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Alan Beattie on development

Anyone who follows the development debate should check out Alan Beattie’s masterly review essay – unusually for the FT, no subscription seems to be required. He begins with a cornucopia of possibilities:

      

New plans to save the world enter a crowded field. Any fresh look at aid, trade, poverty and Africa will jostle for attention with the sweeping generalisations and soaring hubris of politicians and celebrities suggesting that the way to prosperity for developing countries is already known, and that only the will - expressed through ever more foreign aid - is needed.

And ends with none:

      

I have no idea. I'm not a farmer. I'm not a businessman. I have never lived in Africa. How would I know?

Read the whole thing.

Comments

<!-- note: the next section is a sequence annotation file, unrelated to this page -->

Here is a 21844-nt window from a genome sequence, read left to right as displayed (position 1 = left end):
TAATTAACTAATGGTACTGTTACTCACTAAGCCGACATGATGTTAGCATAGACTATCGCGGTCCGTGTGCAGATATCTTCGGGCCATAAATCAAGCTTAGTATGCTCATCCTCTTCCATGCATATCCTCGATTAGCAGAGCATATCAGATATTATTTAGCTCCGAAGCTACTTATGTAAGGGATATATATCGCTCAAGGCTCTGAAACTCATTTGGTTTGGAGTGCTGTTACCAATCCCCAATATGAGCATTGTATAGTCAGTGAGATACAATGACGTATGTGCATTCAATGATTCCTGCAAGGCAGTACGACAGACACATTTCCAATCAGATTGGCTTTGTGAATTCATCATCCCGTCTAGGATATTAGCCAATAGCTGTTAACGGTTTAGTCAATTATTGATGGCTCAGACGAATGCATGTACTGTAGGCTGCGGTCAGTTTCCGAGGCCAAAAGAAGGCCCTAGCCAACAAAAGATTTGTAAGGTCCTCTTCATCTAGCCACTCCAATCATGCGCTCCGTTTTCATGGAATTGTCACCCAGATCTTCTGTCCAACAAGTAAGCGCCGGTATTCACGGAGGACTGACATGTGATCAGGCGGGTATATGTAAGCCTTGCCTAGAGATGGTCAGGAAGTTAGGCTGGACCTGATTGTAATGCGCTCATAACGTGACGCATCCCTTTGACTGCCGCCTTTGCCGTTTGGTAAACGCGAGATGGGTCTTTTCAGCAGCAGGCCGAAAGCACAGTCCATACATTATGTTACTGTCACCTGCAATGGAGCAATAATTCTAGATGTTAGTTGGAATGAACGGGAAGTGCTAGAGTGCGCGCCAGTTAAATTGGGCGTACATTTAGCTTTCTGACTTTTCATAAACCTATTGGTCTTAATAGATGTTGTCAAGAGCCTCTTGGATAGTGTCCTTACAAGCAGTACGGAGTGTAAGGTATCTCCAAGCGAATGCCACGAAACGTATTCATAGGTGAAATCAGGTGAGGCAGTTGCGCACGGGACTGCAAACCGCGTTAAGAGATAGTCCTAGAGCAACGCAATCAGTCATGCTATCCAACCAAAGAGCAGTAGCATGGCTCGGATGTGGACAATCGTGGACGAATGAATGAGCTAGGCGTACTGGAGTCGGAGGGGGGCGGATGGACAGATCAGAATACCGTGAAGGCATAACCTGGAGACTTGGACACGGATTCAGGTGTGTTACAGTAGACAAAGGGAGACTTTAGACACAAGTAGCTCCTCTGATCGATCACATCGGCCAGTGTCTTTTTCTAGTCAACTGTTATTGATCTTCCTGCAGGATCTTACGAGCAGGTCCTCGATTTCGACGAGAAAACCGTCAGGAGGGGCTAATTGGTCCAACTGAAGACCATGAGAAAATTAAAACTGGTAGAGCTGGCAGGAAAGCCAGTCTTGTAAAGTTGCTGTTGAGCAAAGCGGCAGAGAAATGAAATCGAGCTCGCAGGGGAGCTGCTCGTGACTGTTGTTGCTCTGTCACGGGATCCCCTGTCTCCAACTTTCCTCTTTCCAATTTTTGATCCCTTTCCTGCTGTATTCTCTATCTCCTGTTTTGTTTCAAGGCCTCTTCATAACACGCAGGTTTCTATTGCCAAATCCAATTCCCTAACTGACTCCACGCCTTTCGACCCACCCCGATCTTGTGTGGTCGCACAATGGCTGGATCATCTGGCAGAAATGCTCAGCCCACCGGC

Where is the “Worst and Best List” in the development debate? Alan Beatti of the Financial Times in The Great Unknown, July 7, debates lucidly the Development Debate and to that effect enlists the opinions of some of the most prominent Development Talkers. What again is left out from the debate, perhaps as it is another inconvenient truth, is the fact that just a little bit more of real accountability for the actions of the developers could go a long way to stimulate better thinking and better implementing. The following is an extract of my Voice and Noise where I recount part of my experience as an Executive Director at the World Bank. “The standard feature of any evaluation and monitoring system we know of, is the use of some sort of distribution function, be it the normal bell-shaped curve or any other type. It somehow indicates the extremes; for instance, the worst 5% of the organization’s performance and the best 5%. Any board, if it wants to be effective, cannot spend a lot of its time in the grayish middle area of the function, but has to concentrate its attention on the extremes of the curve, weeding out poor performance and learning from bad experiences, so as to avoid being dragged down into mediocrity, while guaranteeing the promotion of the best and learning from its successes, so as to advance the organization’s goals. These distribution curves are totally absent in the evaluation brought forward for the Board to consider . . . it behooves us to make certain that they are adequately introduced. On a daily basis, the needy people of our constituencies are harshly evaluated by life in very cruel terms, so we might as well ask ourselves whether we should not be a little stricter in our assessments, living up to the accountability we so much preach to others.” Lacking the worst and best lists, budgets are allocated more on a per capita o per program basis than on the basis of what is working and what not. What private organization could function or survive this way? Lacking the worst and best lists, scarce resources are further diluted. The possibility of concentrating the use of resources on a few countries and on a few programs to get some issues completely right in a sustainable way is almost non-existent. What private organization could function or survive this way? I am absolutely sure that Robert Calderisi, William Easterly, Joseph Stiglitz, Andrew Charlton, Jeffrey Sachs and even the raconteur Alan Beattie are all great professionals and are all doing a splendid role verbalizing development issues but, except for passing some exams and delivering some papers in time, has anyone of them really been in a position of “either you deliver or you get out?” I wonder, not because I have anything against them, on the contrary, I wonder because it is our duty to wonder whether that might be part of the Problem, most especially since because of the Problem people are dying and the world is getting to be a nastier place. Friends, can we really afford not to step up our requirements that World Bank, IMF, and UNDP really deliver? http://perkurowski.blogspot.com/ http://teawithft.blogspot.com/

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